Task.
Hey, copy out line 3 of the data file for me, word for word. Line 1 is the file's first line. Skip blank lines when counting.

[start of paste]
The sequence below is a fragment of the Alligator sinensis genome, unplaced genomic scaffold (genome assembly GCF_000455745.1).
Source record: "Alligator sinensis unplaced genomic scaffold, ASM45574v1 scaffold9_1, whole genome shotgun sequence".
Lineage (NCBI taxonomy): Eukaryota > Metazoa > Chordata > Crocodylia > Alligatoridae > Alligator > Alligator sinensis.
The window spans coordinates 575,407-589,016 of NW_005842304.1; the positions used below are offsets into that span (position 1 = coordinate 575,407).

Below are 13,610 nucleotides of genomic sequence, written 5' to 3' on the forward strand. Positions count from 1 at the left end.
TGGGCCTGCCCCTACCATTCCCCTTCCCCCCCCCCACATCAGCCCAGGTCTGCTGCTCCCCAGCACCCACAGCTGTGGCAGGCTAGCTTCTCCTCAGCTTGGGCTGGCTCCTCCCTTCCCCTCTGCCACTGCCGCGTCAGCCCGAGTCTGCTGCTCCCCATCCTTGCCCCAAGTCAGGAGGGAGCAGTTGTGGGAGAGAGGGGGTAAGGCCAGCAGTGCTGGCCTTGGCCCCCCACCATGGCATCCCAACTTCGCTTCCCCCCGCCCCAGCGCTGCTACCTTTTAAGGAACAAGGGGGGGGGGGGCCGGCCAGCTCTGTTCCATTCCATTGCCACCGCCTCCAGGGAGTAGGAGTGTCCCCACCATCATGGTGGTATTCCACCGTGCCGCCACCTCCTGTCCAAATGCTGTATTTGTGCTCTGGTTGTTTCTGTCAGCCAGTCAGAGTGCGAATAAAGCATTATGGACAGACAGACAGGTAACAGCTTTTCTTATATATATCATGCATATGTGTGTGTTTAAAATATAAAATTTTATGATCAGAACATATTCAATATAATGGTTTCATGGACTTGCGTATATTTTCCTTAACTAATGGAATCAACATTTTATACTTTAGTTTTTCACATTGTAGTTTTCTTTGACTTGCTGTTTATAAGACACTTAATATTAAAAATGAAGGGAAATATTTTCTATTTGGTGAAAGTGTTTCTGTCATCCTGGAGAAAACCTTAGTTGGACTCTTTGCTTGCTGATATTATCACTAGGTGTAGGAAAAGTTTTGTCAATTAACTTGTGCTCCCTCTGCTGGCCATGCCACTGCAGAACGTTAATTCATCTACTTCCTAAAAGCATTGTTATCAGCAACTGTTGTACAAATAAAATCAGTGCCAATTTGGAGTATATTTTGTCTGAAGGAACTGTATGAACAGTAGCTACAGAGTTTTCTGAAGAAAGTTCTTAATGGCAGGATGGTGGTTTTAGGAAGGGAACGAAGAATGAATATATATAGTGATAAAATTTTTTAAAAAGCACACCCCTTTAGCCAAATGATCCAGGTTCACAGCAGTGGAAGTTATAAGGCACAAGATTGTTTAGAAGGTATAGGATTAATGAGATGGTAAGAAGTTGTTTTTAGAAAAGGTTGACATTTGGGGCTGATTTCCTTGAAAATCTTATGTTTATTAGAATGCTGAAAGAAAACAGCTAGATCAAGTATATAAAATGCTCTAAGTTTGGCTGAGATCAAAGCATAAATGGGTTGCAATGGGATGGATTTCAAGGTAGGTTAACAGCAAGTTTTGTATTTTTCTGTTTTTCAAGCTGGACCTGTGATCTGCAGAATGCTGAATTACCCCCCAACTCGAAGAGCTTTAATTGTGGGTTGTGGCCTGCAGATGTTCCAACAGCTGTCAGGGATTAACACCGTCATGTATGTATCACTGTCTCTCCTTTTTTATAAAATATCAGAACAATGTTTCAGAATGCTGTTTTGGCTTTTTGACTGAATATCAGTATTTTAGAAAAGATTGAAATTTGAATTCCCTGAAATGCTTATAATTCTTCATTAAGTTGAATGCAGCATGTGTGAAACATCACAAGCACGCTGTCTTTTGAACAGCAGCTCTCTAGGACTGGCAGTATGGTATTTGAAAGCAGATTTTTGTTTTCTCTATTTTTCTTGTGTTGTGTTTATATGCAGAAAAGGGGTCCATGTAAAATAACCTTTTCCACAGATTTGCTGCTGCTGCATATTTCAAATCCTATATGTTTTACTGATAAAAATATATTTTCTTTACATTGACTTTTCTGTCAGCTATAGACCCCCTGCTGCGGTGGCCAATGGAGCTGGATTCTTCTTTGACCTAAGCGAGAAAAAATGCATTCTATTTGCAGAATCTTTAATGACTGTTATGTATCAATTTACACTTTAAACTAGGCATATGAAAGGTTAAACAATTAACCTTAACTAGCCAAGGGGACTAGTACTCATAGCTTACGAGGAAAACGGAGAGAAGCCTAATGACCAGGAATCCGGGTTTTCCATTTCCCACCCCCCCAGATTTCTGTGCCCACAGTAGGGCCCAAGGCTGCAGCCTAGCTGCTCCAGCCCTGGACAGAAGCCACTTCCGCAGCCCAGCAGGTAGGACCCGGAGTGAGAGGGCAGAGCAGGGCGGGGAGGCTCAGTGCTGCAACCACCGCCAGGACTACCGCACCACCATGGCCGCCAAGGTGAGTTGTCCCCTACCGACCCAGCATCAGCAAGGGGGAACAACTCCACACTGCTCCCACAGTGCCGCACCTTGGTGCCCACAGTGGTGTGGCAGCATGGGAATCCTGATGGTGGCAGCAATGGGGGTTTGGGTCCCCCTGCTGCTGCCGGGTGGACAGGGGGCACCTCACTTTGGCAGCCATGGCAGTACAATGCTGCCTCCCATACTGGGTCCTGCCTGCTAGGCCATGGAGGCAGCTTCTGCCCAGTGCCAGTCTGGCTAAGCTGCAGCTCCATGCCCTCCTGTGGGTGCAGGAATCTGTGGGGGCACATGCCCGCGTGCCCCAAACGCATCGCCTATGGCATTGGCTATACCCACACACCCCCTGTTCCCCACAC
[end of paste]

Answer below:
Lineage (NCBI taxonomy): Eukaryota > Metazoa > Chordata > Crocodylia > Alligatoridae > Alligator > Alligator sinensis.